I believe that you will understand trigonometry much better if you learn this material. If you learn about each of the three triangles that I describe here, you will understand all six trigonomeric ratios in a new way. As a bonus, you will remember the three identies MUCH more easily.

In this video, I explain how to derive, understand and learn the identity tan²θ + 1 ≡ sec²θ. You will also learn an intuitive and graphical way of understanding and estimating the values of tanθ and secθ given any angle θ.

In my previous post I expressed amazement that we learn the trigonometric Pythagorean Identities and, in most cases, have no real concept of the triangles to which they refer. This third video represents part of my attempt to rectify the situation for you.

In this video, I explain how to derive, understand and learn the identity 1 + cot²θ ≡ cosec²θ. You will also learn an intuitive and graphical way of understanding and estimating the values of cotθ and cosecθ given any angle θ.

I know it may sound 'dry,' but I hope you find this material fascinating and adopt it ... so that the use of this particular triangle will enhance your understanding of trigonometry.

Why, oh why, do these videos not go viral :-)?

For those of you from the USA, here is the illustration showing the cosecant as "csc."

In my previous three videos I have described the four trigonometric identities in some detail.

In this summary video I explain how you can learn all four identities and develop a 'feel' for them in just a few minutes each afternoon for about a week. Of course, using them helps, too! I think the video speaks for itself so I will add no more here except to list the four identities for you:

tanθ ≡ sinθ/cosθ

sin²θ + cos²θ ≡ 1

tan²θ + 1 ≡ sec²θ

cot²θ + 1 ≡ cosec²θ

Don't forget to practise estimating the values of the six ratios given any angle θ.

I hope the ideas presented in this video help you master your trigonometry.

One of my YouTube subscribers requested this video. Thank you Dhanishan!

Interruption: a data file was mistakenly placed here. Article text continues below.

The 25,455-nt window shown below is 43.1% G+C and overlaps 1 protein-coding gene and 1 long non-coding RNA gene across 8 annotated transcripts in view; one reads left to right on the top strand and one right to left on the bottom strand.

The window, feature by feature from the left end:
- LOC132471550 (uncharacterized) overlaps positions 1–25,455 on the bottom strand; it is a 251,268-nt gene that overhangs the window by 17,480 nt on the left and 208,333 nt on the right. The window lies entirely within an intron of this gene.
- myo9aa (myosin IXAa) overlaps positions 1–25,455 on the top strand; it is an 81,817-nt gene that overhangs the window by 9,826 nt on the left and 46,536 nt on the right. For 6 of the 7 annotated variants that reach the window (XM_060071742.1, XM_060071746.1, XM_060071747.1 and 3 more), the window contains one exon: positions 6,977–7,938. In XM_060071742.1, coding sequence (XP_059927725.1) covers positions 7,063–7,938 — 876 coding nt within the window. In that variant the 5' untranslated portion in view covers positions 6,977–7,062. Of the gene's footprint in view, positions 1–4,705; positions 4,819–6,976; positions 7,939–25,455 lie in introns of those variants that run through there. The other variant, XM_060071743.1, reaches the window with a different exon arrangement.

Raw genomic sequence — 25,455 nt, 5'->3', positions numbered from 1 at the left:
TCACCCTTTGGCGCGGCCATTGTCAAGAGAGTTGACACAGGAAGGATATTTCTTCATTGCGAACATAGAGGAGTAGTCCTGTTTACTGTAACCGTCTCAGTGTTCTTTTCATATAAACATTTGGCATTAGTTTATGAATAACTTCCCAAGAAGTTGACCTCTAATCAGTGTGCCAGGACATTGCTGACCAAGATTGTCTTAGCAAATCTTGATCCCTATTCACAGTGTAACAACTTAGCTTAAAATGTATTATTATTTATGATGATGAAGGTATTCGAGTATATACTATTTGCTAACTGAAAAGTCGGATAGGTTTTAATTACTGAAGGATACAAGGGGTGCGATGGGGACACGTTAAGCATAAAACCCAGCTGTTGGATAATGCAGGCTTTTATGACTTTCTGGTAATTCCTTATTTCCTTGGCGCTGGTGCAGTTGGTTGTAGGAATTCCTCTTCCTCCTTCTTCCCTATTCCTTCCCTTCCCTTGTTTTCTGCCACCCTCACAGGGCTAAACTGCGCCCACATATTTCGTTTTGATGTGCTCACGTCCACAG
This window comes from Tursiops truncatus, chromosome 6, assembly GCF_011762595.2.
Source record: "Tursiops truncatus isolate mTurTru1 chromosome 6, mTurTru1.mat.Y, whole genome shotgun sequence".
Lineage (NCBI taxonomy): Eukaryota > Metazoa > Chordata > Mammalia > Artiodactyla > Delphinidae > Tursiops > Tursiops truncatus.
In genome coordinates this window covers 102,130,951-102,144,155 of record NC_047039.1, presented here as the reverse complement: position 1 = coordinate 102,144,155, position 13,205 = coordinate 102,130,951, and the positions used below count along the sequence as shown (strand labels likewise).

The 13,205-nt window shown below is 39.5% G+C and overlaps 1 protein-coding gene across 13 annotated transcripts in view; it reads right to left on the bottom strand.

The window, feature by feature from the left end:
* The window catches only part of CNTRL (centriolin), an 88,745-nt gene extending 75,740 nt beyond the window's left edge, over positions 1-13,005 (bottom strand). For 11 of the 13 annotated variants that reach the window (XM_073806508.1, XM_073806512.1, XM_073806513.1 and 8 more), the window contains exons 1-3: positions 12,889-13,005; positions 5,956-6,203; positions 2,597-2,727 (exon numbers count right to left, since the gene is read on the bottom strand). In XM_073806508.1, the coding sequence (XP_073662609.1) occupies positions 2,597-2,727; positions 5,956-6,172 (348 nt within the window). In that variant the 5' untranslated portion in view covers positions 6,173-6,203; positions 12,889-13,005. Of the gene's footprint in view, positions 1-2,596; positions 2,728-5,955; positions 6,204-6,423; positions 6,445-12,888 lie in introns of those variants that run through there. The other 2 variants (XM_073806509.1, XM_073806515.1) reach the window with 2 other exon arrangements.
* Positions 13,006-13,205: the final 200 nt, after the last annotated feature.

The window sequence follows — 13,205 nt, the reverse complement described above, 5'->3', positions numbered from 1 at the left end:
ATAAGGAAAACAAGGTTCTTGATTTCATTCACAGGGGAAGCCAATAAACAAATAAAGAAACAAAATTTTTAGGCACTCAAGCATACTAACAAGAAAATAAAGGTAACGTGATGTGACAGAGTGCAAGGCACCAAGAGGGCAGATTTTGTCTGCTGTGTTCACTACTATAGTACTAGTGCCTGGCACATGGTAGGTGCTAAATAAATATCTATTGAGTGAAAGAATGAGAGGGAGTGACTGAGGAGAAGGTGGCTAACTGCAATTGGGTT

In this first video I show how to "read" some of the "hints" that can help you prove trigonometric identities. This is the identity that we are going to prove:

First of all, it is important to learn the fundamental four trigonometric identities:

tanθ ≡ sinθ/cosθ

sin²θ + cos²θ ≡ 1

tan²θ + 1 ≡ sec²θ

1 + cot²θ ≡cosec²θ (this last term is written as csc²θ in many countries)

The last three identities are known as the Pythagorean Identities. To see why, you might watch the previous videos in this set.

Once you know these four identities, numerous other relationships/identities can be derived from them. They have various uses ... from simplifying derivatives and integrals in calculus, to studying various sequences, investigating complex numbers and wave structures, evaluating π, simplifying many trigonometric calculations, and more.

When given an identity to prove ... such as this one ... look for clues such as the number of terms on each side of the identity sign. Also look for denominators and characteristic structures, such as the square of trignometric ratios (e.g. sin²θ). In this video I discuss some of the things to watch for that will help you decide HOW to go about proving the relationship.

One of my YouTube subscribers requested this video. Thank you Dhanishan!

In this second video I show how to "read" some of the "hints" that can help you prove trigonometric identities. This is the identity that we are going to prove:

You will see the importance of knowing the four fundamental identities really well. The main principle demonstrated here is that, if two terms have to be reduced to one, it usually means that we are adding or subtracting fractions and, therefore, matching denominators is a vital goal. By the way, the four identities are:

tanθ = sinθ/cosθ

sin²θ + cos²θ = 1

tan²θ + 1 = sec²θ

1 + cot²θ = cosec²θ (in some parts of the world, cosecθ is written cscθ)

The identity that I prove this time is: (1+sinθ)/cosθ + cosθ/(1+sinθ) = 2secθ

Thank you, Dhanishan, for providing me with this identity (even though you could already prove it). It is quite a clever little question.

Fantastic video, you never skip a step, and everything is explained so that it’s crystal clear. Thank you.
Steven K (on a CCM YouTube video about How to Construct a Polynomial Function Given Its Graph)